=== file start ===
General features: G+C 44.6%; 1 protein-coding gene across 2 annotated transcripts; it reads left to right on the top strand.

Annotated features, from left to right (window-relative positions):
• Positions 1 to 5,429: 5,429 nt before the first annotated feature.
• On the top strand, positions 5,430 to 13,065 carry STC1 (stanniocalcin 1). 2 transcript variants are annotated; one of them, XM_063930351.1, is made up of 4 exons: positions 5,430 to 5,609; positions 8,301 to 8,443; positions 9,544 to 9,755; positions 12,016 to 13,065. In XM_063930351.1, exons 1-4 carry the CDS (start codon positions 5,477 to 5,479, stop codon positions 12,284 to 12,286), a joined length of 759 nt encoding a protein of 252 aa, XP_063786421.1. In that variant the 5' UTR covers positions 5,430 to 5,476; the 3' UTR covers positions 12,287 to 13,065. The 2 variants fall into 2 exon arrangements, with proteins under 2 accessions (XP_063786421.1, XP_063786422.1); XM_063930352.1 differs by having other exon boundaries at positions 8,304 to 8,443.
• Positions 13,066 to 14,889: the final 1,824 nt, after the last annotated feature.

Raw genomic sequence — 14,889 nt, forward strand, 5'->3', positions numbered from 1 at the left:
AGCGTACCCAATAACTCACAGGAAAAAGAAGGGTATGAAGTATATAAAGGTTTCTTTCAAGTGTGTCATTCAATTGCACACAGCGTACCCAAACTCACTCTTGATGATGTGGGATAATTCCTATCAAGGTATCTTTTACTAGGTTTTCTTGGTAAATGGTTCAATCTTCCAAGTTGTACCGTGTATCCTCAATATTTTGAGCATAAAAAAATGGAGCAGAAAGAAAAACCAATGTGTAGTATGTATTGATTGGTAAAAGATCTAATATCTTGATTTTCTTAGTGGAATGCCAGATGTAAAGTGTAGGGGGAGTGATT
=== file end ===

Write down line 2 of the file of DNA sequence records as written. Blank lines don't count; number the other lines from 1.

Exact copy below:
Annotated features, from left to right (window-relative positions):